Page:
Today’s analysis takes us to Walgreen Company (WAG).
From Yahoo Finance:
Walgreen Co. operates a chain of drugstores in the United States. These drugstores sell prescription and non-prescription drugs, and general merchandise. General merchandise includes beauty care, personal care, household items, candy, photofinishing, greeting cards, seasonal items, and convenience food. The company provides its services through drugstore counters, as well as through the mail, by telephone, and on the Internet. As of November 30, 2006, Walgreen operated 5,580 stores, including 3 mail service facilities, 38 home care facilities, 22 clinic pharmacies, and five specialty pharmacies in 47 states and Puerto Rico.
Walgreen’s has a market capitalization of $43.79B and employs over 142,000 people.
Readers of Dividends Matter know how I like to start my analysis with a look at the return on invested capital. And Walgreen’s does not disappoint. Walgreen’s management has consistently produced returns in the 17% range over the entire 10 year period. The five-year average ROIC is 16.90%. Solid and consistent.
Since Walgreen has almost non-existent debt, the return on equity parrots the ROIC. The 10 year average is 17.11% and the five-year average is 16.56%.
The equity growth rate has been solid, but on the decline. Over the 10 year period, the average growth rate was 17.48%. The five-year average drops to 14.05% and last year’s equity growth rate remains at 14.43%. Solid growth numbers.
As should be the case, the earnings per share growth rate deliver very similar results to the equity growth rate with an overall average of 16.32%. Over the last five years, it has been 15.20%.
Sales growth rates are steady with a slight decline.
Walgreen has a rather small dividend yield of 0.69%. That is very low compared to the dividend yield available on the S&P 500 Index and the DJIA.
We would hope that the dividend growth rate will make up for this small dividend with some fantastic growth numbers. Unfortunately, that has not been the case, although the last three years have had fantastic growth rates of 16%, 22% and 22% respectively. Over the 10 years, the dividend growth rate was an unassuming 8.55%. The last three years are more indicative of the type of growth any dividend investor would want to see.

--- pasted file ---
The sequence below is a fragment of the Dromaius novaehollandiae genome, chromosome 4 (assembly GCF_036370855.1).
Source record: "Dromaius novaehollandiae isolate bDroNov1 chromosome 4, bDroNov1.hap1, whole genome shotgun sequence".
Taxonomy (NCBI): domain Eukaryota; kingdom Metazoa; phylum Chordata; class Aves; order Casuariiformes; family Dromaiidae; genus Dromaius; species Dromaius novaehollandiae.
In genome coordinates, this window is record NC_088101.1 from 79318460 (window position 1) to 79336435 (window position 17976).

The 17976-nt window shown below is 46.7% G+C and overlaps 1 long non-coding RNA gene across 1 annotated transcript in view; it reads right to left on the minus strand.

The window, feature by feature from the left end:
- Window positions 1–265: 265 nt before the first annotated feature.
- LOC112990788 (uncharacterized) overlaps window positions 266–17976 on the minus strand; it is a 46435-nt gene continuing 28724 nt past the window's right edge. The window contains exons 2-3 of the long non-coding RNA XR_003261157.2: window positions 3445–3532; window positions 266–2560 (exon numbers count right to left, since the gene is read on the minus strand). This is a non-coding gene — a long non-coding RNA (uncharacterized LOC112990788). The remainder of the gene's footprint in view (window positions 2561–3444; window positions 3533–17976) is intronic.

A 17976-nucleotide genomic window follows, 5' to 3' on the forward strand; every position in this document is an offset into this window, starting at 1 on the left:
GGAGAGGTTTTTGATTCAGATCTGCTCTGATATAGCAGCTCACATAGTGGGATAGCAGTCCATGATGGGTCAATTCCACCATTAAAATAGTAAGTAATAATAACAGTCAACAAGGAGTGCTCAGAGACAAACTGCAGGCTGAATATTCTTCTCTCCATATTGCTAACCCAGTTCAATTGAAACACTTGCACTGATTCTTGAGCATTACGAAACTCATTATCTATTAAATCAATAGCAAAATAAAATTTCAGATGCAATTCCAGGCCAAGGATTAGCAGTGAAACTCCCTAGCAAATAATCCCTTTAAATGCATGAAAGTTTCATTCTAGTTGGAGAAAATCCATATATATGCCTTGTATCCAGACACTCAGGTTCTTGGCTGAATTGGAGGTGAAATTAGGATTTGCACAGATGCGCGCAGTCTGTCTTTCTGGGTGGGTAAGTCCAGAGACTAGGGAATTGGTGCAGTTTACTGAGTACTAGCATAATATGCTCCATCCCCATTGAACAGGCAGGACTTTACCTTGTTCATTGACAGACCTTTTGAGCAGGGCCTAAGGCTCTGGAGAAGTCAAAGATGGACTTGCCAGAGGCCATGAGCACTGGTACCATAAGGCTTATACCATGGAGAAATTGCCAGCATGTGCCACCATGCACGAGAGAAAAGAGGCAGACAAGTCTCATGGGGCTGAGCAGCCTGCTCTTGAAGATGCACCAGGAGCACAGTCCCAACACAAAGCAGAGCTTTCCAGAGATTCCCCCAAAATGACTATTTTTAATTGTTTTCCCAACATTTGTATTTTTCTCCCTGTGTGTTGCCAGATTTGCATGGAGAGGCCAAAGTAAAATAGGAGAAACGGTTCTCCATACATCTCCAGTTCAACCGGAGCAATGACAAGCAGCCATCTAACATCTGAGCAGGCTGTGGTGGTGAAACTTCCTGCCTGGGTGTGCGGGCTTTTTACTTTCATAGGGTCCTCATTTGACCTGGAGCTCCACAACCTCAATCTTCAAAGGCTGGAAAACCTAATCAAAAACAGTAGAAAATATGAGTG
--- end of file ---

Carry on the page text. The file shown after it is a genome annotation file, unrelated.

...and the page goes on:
Great news though, is that the dividend payout ratio is very low at 16%. Even if earnings do not keep up, Walgreen will still have the ability to raise their dividends at a healthy pace by increasing their super low dividend payout ratio.
And Walgreen’s has had a solid, consistent cash flow growth rate over the 10 years to pay for these dividends. Very steady at around 15%.
From a historical yield perspective, the 10 year average high dividend yield is 0.73%. Over five years, it is 0.60%. As you can see, Walgreen’s has never had a very high dividend yield. So, assuming that we demand 0.73% dividend yield, the model price is $42.65. At the current price of $44.69, that would be a premium of 4.79%.
Determining the Graham number shows us that Walgreen’s is trading at a premium of 108% at a price of $21.41. Two methods, two vastly different results.
For the discounted present value method, the inputs I used were:
• a future P/E of 22.02 (Walgreen’s is currently trading at a historical low P/E)
• a future EPS growth rate of 14.05% (which represents the 5 year average equity growth rate and was more conservative than the analysts’ forecast of 15.6%)
• consistent dividend yield of 0.73% (the 10 year average high dividend yield)
• future dividend growth rate of 8.55% (the 10 year average dividend growth rate which I hope is on the very conservative side considering the great dividend growth over the last three years)
From this information, I determined a model price of $45.22. That means that the stock is currently selling at a slight discount of 1.16%!
See my calculations here.
Walgreen has had solid fundamentals over the last 10 years and basically has no debt. Although the dividend yield is low, I hope that the trend over the last three years will settle in for future dividend growth rates. And there is lots of room to maneuver with the low payout ratio of 16%.
Two of my valuation methods show that Walgreen’s is basically trading right around its model price.
I think Walgreen’s deserves a spot in our superior dividend yielding portfolio. What are your thoughts?
WAG 1-yr chart:
Full Disclosure: At the time of this writing, I do not own any shares in WAG.